7/15/2019 3:52:25 PM
Enterprise Minnesota, a consulting organization that works with manufacturing companies to help them compete and grow profitably, has released its 11th annual State of Manufacturing survey results. Based on interviews with over 400 Minnesota manufacturing executives, the State of Manufacturing shows a confident industry that’s optimistic about the future, despite growing challenges like the workforce shortage:
The top concern of manufacturers continued to be the costs of providing health care coverage to employees, as it has been for the previous 10 years of the survey, but 66 percent are highly concerned about one of the following worker issues:
The challenge of a workforce shortage was especially impactful with larger manufacturers: 74 percent of manufacturers with over 50 employees reported that as the biggest challenge to growth, compared to just 41 percent of manufacturers with 50 or fewer employees. Impacts of a worker shortage seem to be felt differently based on geography as well, as Southern Minnesota manufacturers had higher scores than Northeast Minnesota manufacturers.
Differences in regional manufacturing could be attributed to these scores as the concentration of the industry is much less in Northeast Minnesota. Manufacturing makes up only 6.1 percent of total employment in the Northeast region, compared to 11.2 percent statewide and greater than 15 percent in Southern Minnesota, making Northeast less competitive for attracting and retaining workers than in those regions where concentration is greater (Figure 1). For more detail on Northeast Minnesota’s manufacturing industry, see 2018 Manufacturing Highlights.
To combat the worker shortage, many manufacturers are turning to automation and increasing the productivity of its current employees. Despite the focus on people and processes for increased productivity, only 23 percent of companies have a formal leadership development program, an area which could help with attraction and retention. Two-thirds (64%) of manufacturers deploy some form of automation in their operations, with 8 percent more considering it. However, small manufacturers that depend on custom work have a more difficult time deploying automation than larger manufacturers, who can get more out of automation and afford the capital costs.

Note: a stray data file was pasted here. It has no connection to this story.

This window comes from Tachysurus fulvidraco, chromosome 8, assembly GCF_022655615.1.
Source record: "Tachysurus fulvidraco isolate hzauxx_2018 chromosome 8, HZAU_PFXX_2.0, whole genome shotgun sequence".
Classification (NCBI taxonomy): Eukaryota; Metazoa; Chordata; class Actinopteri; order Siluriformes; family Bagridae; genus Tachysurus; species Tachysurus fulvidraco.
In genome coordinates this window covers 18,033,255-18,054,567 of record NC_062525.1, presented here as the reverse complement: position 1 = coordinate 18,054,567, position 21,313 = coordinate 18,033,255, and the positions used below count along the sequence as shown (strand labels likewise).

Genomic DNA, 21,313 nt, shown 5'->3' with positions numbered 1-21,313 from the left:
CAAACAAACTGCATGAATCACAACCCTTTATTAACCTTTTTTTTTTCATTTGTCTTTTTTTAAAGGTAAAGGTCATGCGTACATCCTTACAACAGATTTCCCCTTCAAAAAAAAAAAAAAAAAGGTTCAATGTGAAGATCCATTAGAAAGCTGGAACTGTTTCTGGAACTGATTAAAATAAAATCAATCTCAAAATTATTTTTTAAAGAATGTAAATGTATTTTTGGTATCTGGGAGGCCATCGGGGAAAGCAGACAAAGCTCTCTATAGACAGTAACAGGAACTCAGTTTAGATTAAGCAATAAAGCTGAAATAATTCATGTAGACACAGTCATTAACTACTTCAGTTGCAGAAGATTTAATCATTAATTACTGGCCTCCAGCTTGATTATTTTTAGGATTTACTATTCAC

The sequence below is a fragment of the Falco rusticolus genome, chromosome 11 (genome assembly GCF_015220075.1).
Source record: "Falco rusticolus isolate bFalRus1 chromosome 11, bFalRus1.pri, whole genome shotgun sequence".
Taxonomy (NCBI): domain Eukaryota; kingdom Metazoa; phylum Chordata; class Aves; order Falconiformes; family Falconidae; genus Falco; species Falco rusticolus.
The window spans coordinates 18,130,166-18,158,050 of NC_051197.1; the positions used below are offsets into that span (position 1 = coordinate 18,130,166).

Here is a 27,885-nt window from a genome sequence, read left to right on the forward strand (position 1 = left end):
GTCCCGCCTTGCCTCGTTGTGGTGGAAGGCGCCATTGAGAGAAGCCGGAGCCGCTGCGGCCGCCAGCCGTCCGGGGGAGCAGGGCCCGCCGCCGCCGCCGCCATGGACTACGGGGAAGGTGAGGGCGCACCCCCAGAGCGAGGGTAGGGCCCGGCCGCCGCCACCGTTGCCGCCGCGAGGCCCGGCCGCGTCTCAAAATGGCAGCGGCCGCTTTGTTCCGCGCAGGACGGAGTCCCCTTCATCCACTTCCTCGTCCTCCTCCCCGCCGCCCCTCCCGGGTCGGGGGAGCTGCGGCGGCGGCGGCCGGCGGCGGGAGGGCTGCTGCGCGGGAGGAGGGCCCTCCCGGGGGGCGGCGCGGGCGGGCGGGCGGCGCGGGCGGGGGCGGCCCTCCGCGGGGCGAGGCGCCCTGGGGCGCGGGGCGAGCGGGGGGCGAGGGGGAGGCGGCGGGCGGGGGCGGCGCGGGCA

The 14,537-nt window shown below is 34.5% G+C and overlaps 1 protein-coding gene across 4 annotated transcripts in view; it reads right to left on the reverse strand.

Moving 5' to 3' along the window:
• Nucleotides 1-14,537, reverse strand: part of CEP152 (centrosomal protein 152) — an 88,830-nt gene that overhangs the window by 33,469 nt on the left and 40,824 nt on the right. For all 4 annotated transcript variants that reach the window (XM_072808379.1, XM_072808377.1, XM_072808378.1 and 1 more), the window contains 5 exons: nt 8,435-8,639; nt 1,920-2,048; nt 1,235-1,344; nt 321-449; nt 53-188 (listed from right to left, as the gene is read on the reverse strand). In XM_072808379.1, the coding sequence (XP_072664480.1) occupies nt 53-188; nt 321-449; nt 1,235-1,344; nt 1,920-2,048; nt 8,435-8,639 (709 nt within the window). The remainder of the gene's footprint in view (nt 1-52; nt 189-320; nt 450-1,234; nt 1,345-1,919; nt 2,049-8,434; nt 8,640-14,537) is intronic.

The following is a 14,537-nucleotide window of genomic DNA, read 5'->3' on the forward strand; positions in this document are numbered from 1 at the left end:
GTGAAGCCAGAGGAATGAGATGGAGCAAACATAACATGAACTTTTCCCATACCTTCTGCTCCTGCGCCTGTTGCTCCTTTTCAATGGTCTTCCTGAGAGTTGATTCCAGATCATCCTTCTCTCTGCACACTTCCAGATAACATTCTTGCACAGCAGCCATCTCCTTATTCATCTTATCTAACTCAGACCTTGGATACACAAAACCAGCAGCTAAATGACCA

Along with projected wage increases, the manufacturing industry is looking to offer more flexible hours and benefits like child care or transportation to help retain workers. Promoting a career in manufacturing to high school students was noted as a way to increase the potential workforce, according to survey results.
Despite the recent optimism, the manufacturing industry is projected to decline by 8.8 percent (nearly 750 jobs) in Northeast Minnesota by 2026, according to DEED’s Employment Outlook tool. However, this projection masks the continuing opportunities for employment in this industry as there will be a need to replace current workers who retire or move onto other occupations. Accounting for these labor market exits and transfers, there is projected to be more than 7,000 total hires by 2026 within common manufacturing occupations in the region. In the meantime, many of these occupations are showing strong current demand and offer higher-than-average wages despite relatively low education requirements (Table 1).
The latest results of The State of Manufacturing show an industry remaining optimistic despite the underlying uncertainty of a shortage of workers. In Northeast Minnesota, opportunity remains high within the industry, despite projected declines and less concentration than other parts of the state. Attraction and retention are key and will continue to challenge manufacturers as the labor market continues to tighten.
Contact Erik White at 218-302-8413.